Ebola 2014: The Making of an Epidemic

Author:  Aiman Faruqi

Institution:  University of Michigan

Aiman Faruqi is a sophomore at the University of Michigan studying biochemistry. He likes to write about medicine, chemistry, and science literacy.

Electron Micrograph of Zaire ebolavirus

On August 26, 1976, a 44-year-old man named Mabalo Lokela arrived at an outpatient clinic in the Democratic Republic of Congo (DCR) with a fever. Suspecting malaria, doctors prescribed chloroquine, a common antimalarial drug, and released him the same day. On September 5, Mabalo was admitted to Yambuku Mission Hospital in critical condition, with a severe fever and massive internal bleeding. Three days later, he was dead.

By the end of October 1976, 318 people in the DCR had contracted what would become known as the Ebola virus, and 88 percent of them perished. Over the next few decades, Ebola reemerged over two dozen times in Africa infecting anywhere from a handful to a few hundred individuals, with mortality rates ranging from 50 to 90 percent -- making it one of the most lethal diseases on Earth.

Nearly 40 years after its discovery, Ebola has struck once again, claiming the lives of over 5,000 people in West Africa in the span of a few months and crossing continents for the first time. As international health agencies and governments scramble to confront the deadliest Ebola outbreak in recorded history, questions about the virus’s lethality and spread have resurfaced. Why is the pathogen so deadly? What has made West Africa so susceptible? How can the outbreak be contained? And is there a cure?

How does Ebola kill?

Four closely related viral strains of Ebola cause disease in humans, of which Zaire ebolavirus has the highest mortality rates. Named for the country of its discovery — now the DCR — the Zaire strain caused the first recorded outbreak in 1976 and has also been implicated in the ongoing epidemic in West Africa.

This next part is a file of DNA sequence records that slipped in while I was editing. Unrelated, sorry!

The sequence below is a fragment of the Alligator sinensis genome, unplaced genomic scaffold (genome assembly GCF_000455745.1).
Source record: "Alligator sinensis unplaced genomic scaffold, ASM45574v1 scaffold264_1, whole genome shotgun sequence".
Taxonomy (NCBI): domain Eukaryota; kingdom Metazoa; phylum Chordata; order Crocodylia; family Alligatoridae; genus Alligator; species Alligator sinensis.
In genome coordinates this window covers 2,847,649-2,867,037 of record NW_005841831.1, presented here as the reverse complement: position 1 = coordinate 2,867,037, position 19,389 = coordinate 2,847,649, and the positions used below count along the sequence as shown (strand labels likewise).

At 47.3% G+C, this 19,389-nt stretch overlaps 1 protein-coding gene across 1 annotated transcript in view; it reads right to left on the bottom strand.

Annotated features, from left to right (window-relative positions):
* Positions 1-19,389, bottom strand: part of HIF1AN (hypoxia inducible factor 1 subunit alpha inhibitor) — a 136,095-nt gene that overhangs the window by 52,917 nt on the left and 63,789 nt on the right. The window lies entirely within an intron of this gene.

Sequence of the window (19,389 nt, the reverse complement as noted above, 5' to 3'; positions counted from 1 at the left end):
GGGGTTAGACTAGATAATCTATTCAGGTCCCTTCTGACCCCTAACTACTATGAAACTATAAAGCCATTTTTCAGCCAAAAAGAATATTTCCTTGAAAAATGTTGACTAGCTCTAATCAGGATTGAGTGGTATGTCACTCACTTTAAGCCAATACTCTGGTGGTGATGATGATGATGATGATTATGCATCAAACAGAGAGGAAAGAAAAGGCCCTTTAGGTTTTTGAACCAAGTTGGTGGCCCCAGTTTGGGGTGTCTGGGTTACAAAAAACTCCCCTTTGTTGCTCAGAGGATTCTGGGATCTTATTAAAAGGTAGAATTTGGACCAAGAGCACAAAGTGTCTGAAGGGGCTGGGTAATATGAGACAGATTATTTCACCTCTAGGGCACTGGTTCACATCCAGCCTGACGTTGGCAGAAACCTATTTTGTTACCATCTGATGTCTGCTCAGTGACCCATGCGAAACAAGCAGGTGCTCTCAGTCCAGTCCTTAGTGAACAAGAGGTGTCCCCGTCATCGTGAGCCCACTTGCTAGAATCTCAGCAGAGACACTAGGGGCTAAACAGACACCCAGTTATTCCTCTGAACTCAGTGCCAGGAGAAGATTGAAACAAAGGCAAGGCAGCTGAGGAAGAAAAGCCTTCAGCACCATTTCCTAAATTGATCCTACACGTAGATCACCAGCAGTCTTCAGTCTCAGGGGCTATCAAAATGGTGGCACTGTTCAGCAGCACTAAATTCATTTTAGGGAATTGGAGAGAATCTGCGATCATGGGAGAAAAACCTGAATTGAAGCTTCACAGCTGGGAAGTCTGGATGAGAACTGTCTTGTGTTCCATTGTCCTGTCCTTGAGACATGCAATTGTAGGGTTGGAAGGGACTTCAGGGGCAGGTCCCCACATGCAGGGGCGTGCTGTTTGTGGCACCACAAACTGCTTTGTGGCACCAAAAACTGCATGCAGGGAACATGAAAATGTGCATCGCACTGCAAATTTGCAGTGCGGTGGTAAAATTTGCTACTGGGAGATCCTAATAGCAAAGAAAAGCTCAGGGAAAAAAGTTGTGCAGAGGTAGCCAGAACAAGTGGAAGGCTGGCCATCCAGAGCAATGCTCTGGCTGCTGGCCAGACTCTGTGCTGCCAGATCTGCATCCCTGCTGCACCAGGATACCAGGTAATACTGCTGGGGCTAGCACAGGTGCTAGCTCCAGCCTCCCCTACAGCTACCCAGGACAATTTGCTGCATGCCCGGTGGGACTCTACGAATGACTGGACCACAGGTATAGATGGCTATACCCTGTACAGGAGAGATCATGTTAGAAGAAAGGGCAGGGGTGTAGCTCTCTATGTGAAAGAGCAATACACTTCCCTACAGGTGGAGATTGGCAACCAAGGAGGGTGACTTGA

“The molecular determinants for the differences in mortality rates among the different strains are not very well understood,” says Andrea Marzi, Ph.D., a staff scientist at the National Institute of Allergies and Infectious Diseases. “All the strains cause the same disease, but certain strains are just less virulent.”

Ebola viruses initially target two types of cells, macrophages and dendritic cells, both of which play central roles in the immune system. The viral genes contain instructions for generating new copies of the virus, hijacking cellular machinery and disrupting normal physiological function in the process. Eventually, infected cells burst with thousands of new viral particles that bud out to infect other targets.

Normally, when dendritic cells and macrophages detect a pathogen, they send out signals to rally the body’s innate immune system. But as Dr. Marzi explains, Ebola initially circumvents this process by producing proteins that inhibit the alerting signals, allowing the virus to avoid detection early on. Eventually the body does mount a full immune response, but by this time it may be too late.

The impaired initial immune response and prodigious viral replication rate allow Ebola to spread rapidly throughout the body, infecting the lymph nodes, spleen, and endothelium — a thin layer of cells that line the interior of blood vessels. The loss of vascular integrity and clotting ability can result in internal hemorrhaging and systemic organ failure, usually leading to septic shock — a catastrophic drop in blood pressure — and death.